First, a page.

The Story of My Operating Principles

Years ago I read two books around the same time, the first by Colin Powell and the second by workflow guru, David Allen.

Back then Powell had 13 leadership principles that he used to guide him. They’ve since grown to 18 and in some cases 24, depending on the book or the speech, but the original 13 were my inspiration:

  1. It ain’t as bad as you think. It will look better in the morning!
  2. Get mad and then get over it!
  3. Avoid having your ego so close to your position that when your position falls, your ego goes with it!
  4. It can be done!
  5. Be careful whom you choose!
  6. Don’t let adverse facts stand in the way of a good decision!
  7. You can’t make someone else’s decisions. You shouldn’t let someone else make yours!
  8. Check small things!
  9. Share credit!
  10. Remain calm. Be kind!
  11. Have a vision. Be demanding!
  12. Don’t take counsel of your fears or naysayers!
  13. Perpetual optimism is a force multiplier!


I printed these out and had them tacked up on my bulletin board. I read them often. It seemed that every time I read them at least one thing on the list was highly relevant to me at that moment in time and served as an anchor for decision making or planning or managing staff.

Sometime later I came across a list online of operating principles David Allen used at his company before his company adopted the Holacracy model. I printed those out as well. Unfortunately, I cannot find that list anywhere, in my files or in the internet. I know that at least one of my operating principles is nearly verbatim from Allen’s list and that others share intent if not language.

When I became Chief of Staff at the Specialty Coffee Association of America (SCAA) in 2005, I decided to create my own list of operating principles. It took longer than I anticipated, months, and I kept making changes for a few years. Other than adjusting the language to reflect working for a nonprofit, a company, or either, the list has essentially been as it is now for over eight years.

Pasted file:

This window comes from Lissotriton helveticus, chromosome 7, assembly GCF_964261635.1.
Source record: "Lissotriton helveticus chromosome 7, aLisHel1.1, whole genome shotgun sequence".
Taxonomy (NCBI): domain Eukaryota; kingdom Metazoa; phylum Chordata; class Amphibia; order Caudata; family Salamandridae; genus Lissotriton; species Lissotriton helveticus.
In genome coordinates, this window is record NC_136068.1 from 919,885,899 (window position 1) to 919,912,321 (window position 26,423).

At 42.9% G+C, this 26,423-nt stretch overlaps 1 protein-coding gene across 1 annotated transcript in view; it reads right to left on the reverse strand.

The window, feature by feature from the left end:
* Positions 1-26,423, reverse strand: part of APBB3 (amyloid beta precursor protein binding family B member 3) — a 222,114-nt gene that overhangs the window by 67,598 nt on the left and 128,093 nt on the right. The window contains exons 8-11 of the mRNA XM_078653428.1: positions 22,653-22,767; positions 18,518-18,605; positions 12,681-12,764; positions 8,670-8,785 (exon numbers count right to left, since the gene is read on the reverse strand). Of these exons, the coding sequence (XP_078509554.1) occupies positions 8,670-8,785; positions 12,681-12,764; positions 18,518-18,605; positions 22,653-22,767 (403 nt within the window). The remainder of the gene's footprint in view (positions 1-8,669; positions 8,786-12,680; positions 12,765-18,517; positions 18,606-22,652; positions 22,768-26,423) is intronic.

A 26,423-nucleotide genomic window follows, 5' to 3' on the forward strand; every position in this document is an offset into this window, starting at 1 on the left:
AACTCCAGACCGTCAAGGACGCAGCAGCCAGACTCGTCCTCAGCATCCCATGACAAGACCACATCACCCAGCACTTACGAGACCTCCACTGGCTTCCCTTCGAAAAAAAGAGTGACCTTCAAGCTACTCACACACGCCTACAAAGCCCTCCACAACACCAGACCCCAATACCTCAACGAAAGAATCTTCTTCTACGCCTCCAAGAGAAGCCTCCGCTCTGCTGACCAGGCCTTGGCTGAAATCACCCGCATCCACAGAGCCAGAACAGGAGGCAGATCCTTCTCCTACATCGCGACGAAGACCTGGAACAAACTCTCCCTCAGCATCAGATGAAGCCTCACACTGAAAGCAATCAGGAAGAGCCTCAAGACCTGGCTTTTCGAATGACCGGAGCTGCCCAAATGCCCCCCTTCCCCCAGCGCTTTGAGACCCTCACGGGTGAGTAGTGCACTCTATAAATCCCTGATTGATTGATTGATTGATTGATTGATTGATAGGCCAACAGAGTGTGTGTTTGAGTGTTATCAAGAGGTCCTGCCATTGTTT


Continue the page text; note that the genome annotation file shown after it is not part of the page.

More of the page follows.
It’s important to point out that these principles are aspirational. This is not me reporting on how I work every day. These are the things I strive for every day. I often come up short. I always share this list with people who work for me, and some of them have adopted these as their own, more successfully than me in some cases. I share them often, not to paint a portrait of myself as a leader but to create accountability as a leader.

Many of them are obvious and commonly held and one or two may require some explanation. The difference between audacity and arrogance, for example. When General McClellan rode his horse along the banks of a river contemplating how deep the it might be, and a young member of his staff named Custer road his horse out to the middle of the river, turned and said, “That is how deep it is General,” that was audacity. Fifteen years later, when Custer would make a similar decision instead of contemplating how many Indians were over the hill, that was arrogance.

Communication is the theme throughout and there is an intentional sense of repetition. When I fail to live up to my own expectations relative to my own operating principles, it can always be traced back to communication. I failed to listen closely or communicate clearly or, usually, both.


Mike’s Operating Principles

Honor commitments to such a degree that those to whom promises are made feel highly valued.

Exceed expectations for quality and service.

Demonstrate audacity without arrogance.

Be known for integrity and fostering a culture of accountability.

Bring energy and thoughtfulness to managing the workload.

Practice servant leadership as a manager.

Be an assertive and diplomatic participant in project management and planning the growth of the organization.

Be an example of productivity, efficient teamwork, and sound business practices to all stakeholders.

Engage in ongoing and open communication within the organization and with stakeholders.

Question, learn, and teach, teach, teach.

Recognize that vital relationships and sincere connections are at the heart of every success.

Regularly invite feedback and demonstrate listening.

Initiate change with grace, and accept change gracefully.

Guard fiercely the confidentiality of those we serve and honor that confidentiality at all times, without compromise.




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